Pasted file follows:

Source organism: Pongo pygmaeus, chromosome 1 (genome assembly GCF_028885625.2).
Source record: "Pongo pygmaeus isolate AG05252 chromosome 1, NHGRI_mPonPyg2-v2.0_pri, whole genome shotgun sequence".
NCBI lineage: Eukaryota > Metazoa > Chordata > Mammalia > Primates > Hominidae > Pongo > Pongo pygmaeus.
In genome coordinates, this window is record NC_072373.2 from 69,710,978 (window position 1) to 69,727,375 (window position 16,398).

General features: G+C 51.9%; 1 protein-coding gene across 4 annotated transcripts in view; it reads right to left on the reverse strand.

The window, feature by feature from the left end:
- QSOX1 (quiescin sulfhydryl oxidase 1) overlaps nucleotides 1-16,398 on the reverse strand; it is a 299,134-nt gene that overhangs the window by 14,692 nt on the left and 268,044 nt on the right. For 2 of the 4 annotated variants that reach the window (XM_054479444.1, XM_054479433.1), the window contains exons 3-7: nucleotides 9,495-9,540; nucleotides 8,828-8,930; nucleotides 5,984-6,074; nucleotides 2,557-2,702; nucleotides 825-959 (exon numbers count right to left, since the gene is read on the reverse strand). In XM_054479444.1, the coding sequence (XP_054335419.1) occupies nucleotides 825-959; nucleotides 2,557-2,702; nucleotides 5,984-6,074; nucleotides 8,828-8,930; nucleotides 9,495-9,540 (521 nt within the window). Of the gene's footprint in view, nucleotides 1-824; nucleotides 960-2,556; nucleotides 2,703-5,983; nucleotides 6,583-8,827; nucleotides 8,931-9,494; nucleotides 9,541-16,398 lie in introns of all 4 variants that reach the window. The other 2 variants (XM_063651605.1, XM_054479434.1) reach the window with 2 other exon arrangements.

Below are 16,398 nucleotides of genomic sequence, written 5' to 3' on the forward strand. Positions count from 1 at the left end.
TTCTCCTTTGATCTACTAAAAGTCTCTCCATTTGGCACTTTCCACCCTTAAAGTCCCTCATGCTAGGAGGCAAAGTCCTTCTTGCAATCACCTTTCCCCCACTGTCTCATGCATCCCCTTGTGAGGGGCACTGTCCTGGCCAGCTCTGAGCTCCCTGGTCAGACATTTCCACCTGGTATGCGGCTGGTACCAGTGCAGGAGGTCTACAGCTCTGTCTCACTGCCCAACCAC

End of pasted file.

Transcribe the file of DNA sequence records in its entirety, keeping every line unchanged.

Source organism: Pongo pygmaeus, chromosome 1 (genome assembly GCF_028885625.2).
Source record: "Pongo pygmaeus isolate AG05252 chromosome 1, NHGRI_mPonPyg2-v2.0_pri, whole genome shotgun sequence".
NCBI lineage: Eukaryota > Metazoa > Chordata > Mammalia > Primates > Hominidae > Pongo > Pongo pygmaeus.
In genome coordinates, this window is record NC_072373.2 from 69,710,978 (window position 1) to 69,727,375 (window position 16,398).

General features: G+C 51.9%; 1 protein-coding gene across 4 annotated transcripts in view; it reads right to left on the reverse strand.

The window, feature by feature from the left end:
- QSOX1 (quiescin sulfhydryl oxidase 1) overlaps nucleotides 1-16,398 on the reverse strand; it is a 299,134-nt gene that overhangs the window by 14,692 nt on the left and 268,044 nt on the right. For 2 of the 4 annotated variants that reach the window (XM_054479444.1, XM_054479433.1), the window contains exons 3-7: nucleotides 9,495-9,540; nucleotides 8,828-8,930; nucleotides 5,984-6,074; nucleotides 2,557-2,702; nucleotides 825-959 (exon numbers count right to left, since the gene is read on the reverse strand). In XM_054479444.1, the coding sequence (XP_054335419.1) occupies nucleotides 825-959; nucleotides 2,557-2,702; nucleotides 5,984-6,074; nucleotides 8,828-8,930; nucleotides 9,495-9,540 (521 nt within the window). Of the gene's footprint in view, nucleotides 1-824; nucleotides 960-2,556; nucleotides 2,703-5,983; nucleotides 6,583-8,827; nucleotides 8,931-9,494; nucleotides 9,541-16,398 lie in introns of all 4 variants that reach the window. The other 2 variants (XM_063651605.1, XM_054479434.1) reach the window with 2 other exon arrangements.

Below are 16,398 nucleotides of genomic sequence, written 5' to 3' on the forward strand. Positions count from 1 at the left end.
TTCTCCTTTGATCTACTAAAAGTCTCTCCATTTGGCACTTTCCACCCTTAAAGTCCCTCATGCTAGGAGGCAAAGTCCTTCTTGCAATCACCTTTCCCCCACTGTCTCATGCATCCCCTTGTGAGGGGCACTGTCCTGGCCAGCTCTGAGCTCCCTGGTCAGACATTTCCACCTGGTATGCGGCTGGTACCAGTGCAGGAGGTCTACAGCTCTGTCTCACTGCCCAACCAC